Biodiversity (from “biological diversity”) refers to a wide variety of organisms, from genes to ecosystems, at all levels of the earth, and includes evolutionary, ecological, and cultural processes that sustain life.
Not only are we considered a rare, threatened, or endangered species in terms of biodiversity, we don’t know much about them from humans to microbes, fungi, and invertebrates.
At the Center for Biodiversity and Conservation, we include humans and human cultural diversity as part of biodiversity. We use the term “culture of life” to describe the changing, constantly evolving, and interconnected nature of people and space, and the interrelationships of social and biological dimensions. This concept recognizes that human use, knowledge, and beliefs are influential, in turn, human communities are affected by the ecosystems of which they are apart. This relationship creates all the biodiversity, including the creatures, the land, and the seas, and the cultural connections to the places where we live. We must be right where we are or in distant lands.
Why is biodiversity important?
Biodiversity is important for most aspects of our lives. We value biodiversity for a number of reasons, some ineffective and some inherent. This means that we value biodiversity for providing it to humans and for its own value. Application values include many of the basic needs that humans receive from biodiversities, such as food, fuel, shelter, and medicine. In addition, ecosystems provide important services such as pollination, seed dispersal, climate control, water purification, nutrient cycling, and agricultural pest control. Biodiversity also has value for yet unrecognized potential benefits, such as new drugs and other unknown services. Biodiversity also has cultural value to humans, for example, spiritual or religious reasons.
The intrinsic value of biodiversity refers to its intrinsic value, which is independent of its value to anyone or anything else. It is a philosophical concept that can be considered an inalienable right to exist. Finally, the value of biodiversity can also be understood through the lens of relationships we create and strive for with each other and with other parts of nature. We can respect biodiversity because of who we are, how we shape our relationships and social norms with each other. These related values are part of people’s personal or collective well-being, responsibility, and interaction with the environment. Different values placed on biodiversity are important because they can affect the safety decisions that people make every day.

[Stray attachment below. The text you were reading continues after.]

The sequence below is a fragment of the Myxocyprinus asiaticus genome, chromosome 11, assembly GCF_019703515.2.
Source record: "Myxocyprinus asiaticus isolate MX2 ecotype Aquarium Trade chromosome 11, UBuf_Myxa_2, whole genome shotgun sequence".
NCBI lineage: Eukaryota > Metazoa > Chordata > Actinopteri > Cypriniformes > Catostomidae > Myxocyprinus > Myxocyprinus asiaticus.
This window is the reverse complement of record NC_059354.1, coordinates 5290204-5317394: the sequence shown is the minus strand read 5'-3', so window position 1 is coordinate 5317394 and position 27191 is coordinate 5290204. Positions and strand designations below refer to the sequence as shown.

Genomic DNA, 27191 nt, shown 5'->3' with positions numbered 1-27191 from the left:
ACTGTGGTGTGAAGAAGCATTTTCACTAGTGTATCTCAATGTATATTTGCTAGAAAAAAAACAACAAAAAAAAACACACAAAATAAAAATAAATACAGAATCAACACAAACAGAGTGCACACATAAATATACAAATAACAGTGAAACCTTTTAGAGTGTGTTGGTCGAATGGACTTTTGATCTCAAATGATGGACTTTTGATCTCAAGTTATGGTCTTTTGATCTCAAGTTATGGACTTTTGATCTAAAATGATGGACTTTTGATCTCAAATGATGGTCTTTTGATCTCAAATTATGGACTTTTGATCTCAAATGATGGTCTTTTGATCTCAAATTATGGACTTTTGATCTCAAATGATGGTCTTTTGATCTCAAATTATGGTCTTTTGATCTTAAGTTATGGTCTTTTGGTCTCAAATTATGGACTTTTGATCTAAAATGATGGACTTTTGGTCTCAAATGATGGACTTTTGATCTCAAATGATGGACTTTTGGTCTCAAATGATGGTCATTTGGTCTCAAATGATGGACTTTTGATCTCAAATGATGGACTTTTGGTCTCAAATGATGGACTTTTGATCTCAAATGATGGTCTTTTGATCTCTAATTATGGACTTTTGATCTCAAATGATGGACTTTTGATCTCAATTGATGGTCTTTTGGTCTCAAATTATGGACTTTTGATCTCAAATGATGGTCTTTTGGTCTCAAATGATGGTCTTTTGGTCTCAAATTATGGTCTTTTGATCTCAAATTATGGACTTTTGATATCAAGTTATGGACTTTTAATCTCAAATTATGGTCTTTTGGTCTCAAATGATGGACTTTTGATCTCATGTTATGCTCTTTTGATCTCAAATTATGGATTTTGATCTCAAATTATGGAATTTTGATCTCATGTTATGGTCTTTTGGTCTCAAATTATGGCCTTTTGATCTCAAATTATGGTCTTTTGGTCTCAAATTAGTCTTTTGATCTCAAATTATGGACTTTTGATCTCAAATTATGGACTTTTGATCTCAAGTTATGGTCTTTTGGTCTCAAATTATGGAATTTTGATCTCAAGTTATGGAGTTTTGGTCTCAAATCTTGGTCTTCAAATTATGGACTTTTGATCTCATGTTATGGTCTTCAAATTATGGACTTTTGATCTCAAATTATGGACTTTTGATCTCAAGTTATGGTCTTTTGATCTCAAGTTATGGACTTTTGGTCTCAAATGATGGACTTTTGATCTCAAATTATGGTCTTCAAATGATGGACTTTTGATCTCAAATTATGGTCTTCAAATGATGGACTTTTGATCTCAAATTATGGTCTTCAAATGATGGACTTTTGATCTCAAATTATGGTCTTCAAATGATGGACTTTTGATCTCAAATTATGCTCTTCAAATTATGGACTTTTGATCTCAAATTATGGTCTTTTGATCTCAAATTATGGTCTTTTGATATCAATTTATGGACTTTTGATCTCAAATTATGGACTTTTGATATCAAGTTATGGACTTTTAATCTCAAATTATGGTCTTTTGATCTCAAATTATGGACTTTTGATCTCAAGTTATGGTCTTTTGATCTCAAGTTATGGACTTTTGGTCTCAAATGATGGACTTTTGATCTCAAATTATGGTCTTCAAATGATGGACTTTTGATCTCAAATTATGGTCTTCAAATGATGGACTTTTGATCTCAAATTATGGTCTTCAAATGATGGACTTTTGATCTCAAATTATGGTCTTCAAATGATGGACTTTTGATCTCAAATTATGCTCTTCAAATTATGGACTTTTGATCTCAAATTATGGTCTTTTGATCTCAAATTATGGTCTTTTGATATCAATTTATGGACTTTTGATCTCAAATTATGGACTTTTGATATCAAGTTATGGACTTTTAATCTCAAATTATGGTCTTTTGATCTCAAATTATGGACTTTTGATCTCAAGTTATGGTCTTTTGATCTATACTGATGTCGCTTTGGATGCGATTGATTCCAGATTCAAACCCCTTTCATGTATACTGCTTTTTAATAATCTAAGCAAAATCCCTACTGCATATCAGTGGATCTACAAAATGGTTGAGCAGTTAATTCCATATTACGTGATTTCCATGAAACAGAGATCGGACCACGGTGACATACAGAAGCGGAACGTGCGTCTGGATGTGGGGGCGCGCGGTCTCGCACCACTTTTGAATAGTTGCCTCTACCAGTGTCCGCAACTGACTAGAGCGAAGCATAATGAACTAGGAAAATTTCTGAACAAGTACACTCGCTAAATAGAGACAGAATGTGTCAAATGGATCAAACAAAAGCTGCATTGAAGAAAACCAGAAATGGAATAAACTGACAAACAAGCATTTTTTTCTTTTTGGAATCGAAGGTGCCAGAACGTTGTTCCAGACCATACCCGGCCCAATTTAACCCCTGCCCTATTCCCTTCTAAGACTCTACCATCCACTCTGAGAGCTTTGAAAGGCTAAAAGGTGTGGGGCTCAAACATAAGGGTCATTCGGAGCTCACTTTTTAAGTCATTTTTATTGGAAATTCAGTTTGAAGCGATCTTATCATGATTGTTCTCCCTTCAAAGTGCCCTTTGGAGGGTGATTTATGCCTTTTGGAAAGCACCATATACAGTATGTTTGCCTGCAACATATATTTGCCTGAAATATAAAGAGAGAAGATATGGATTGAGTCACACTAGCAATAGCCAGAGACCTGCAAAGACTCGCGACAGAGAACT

Over the past century, humans have dominated the planet, causing rapid environmental change and loss of biodiversity throughout the planet. This led some to refer to the time we now live in as “anthropology”. Although the earth has always experienced change and destruction, today they occur at an unprecedented rate. The main direct threats to biodiversity include habitat loss and fragmentation, sustainable resource use, invasive species, pollution, and global climate change. The underlying causes of biodiversity loss, such as the growing human population and overcrowding, are often complex and arise from a number of interrelated factors.
The good news is that it is within our power to change our actions to help ensure the survival of organisms and the health and integrity of ecosystems. By understanding the threats to biodiversity and how they operate in the environment, we can best prepare ourselves to manage security challenges. The conservation efforts of the past decades have brought about a significant change in biodiversity today. More than 100,000 protected areas, including national parks, wildlife refuges, sports reserves, and marine protected areas managed by governments and local communities, provide habitat for wildlife and help control deforestation. In addition to protecting habitat, other types of conservation measures such as restoration, reintroduction, and control of invasive species have had positive impacts.
These efforts have been enhanced by ongoing efforts to improve environmental policy at the local, regional and global levels. Finally, the lifestyle choices of individuals and communities can have a major impact on their impact on biodiversity and the environment. While we cannot prevent negative human impacts on biodiversity, knowledge can work to change the direction and shape of our effects throughout Earth’s lifespan.